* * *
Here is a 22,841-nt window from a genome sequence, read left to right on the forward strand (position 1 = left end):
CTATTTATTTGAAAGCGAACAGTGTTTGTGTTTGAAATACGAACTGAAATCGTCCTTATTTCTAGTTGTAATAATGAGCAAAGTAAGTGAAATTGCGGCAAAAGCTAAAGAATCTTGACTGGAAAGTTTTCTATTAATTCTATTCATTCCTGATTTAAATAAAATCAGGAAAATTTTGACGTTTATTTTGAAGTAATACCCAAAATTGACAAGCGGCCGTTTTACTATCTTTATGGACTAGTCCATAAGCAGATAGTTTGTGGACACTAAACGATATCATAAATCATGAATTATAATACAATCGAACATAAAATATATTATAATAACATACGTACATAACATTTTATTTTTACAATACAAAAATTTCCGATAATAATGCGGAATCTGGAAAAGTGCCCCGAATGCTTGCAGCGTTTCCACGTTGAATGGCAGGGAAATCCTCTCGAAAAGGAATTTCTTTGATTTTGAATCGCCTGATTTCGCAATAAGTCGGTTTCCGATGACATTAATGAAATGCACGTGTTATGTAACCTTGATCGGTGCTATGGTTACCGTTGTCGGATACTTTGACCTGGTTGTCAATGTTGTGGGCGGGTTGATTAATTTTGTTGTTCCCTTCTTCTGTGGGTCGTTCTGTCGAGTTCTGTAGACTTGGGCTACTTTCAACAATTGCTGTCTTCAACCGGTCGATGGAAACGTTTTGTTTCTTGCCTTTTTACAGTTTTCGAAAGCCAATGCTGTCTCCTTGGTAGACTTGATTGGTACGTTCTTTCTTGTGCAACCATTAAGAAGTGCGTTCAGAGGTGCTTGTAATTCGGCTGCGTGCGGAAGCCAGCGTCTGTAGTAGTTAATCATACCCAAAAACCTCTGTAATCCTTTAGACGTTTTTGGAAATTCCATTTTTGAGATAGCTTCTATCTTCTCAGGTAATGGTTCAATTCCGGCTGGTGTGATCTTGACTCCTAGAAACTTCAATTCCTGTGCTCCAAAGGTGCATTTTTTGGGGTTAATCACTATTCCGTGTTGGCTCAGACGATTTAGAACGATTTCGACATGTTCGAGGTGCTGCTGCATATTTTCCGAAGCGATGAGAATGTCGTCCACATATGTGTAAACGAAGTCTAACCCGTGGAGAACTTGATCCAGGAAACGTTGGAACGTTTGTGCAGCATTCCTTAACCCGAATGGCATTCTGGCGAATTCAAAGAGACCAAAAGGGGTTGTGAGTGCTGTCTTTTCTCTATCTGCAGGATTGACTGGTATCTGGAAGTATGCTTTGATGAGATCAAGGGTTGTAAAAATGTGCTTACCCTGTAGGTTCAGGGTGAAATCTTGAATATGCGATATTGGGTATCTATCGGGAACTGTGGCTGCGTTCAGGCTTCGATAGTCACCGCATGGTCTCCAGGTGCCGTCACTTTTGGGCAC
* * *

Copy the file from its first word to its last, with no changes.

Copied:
Here is a 22,841-nt window from a genome sequence, read left to right on the forward strand (position 1 = left end):
CTATTTATTTGAAAGCGAACAGTGTTTGTGTTTGAAATACGAACTGAAATCGTCCTTATTTCTAGTTGTAATAATGAGCAAAGTAAGTGAAATTGCGGCAAAAGCTAAAGAATCTTGACTGGAAAGTTTTCTATTAATTCTATTCATTCCTGATTTAAATAAAATCAGGAAAATTTTGACGTTTATTTTGAAGTAATACCCAAAATTGACAAGCGGCCGTTTTACTATCTTTATGGACTAGTCCATAAGCAGATAGTTTGTGGACACTAAACGATATCATAAATCATGAATTATAATACAATCGAACATAAAATATATTATAATAACATACGTACATAACATTTTATTTTTACAATACAAAAATTTCCGATAATAATGCGGAATCTGGAAAAGTGCCCCGAATGCTTGCAGCGTTTCCACGTTGAATGGCAGGGAAATCCTCTCGAAAAGGAATTTCTTTGATTTTGAATCGCCTGATTTCGCAATAAGTCGGTTTCCGATGACATTAATGAAATGCACGTGTTATGTAACCTTGATCGGTGCTATGGTTACCGTTGTCGGATACTTTGACCTGGTTGTCAATGTTGTGGGCGGGTTGATTAATTTTGTTGTTCCCTTCTTCTGTGGGTCGTTCTGTCGAGTTCTGTAGACTTGGGCTACTTTCAACAATTGCTGTCTTCAACCGGTCGATGGAAACGTTTTGTTTCTTGCCTTTTTACAGTTTTCGAAAGCCAATGCTGTCTCCTTGGTAGACTTGATTGGTACGTTCTTTCTTGTGCAACCATTAAGAAGTGCGTTCAGAGGTGCTTGTAATTCGGCTGCGTGCGGAAGCCAGCGTCTGTAGTAGTTAATCATACCCAAAAACCTCTGTAATCCTTTAGACGTTTTTGGAAATTCCATTTTTGAGATAGCTTCTATCTTCTCAGGTAATGGTTCAATTCCGGCTGGTGTGATCTTGACTCCTAGAAACTTCAATTCCTGTGCTCCAAAGGTGCATTTTTTGGGGTTAATCACTATTCCGTGTTGGCTCAGACGATTTAGAACGATTTCGACATGTTCGAGGTGCTGCTGCATATTTTCCGAAGCGATGAGAATGTCGTCCACATATGTGTAAACGAAGTCTAACCCGTGGAGAACTTGATCCAGGAAACGTTGGAACGTTTGTGCAGCATTCCTTAACCCGAATGGCATTCTGGCGAATTCAAAGAGACCAAAAGGGGTTGTGAGTGCTGTCTTTTCTCTATCTGCAGGATTGACTGGTATCTGGAAGTATGCTTTGATGAGATCAAGGGTTGTAAAAATGTGCTTACCCTGTAGGTTCAGGGTGAAATCTTGAATATGCGATATTGGGTATCTATCGGGAACTGTGGCTGCGTTCAGGCTTCGATAGTCACCGCATGGTCTCCAGGTGCCGTCACTTTTGGGCAC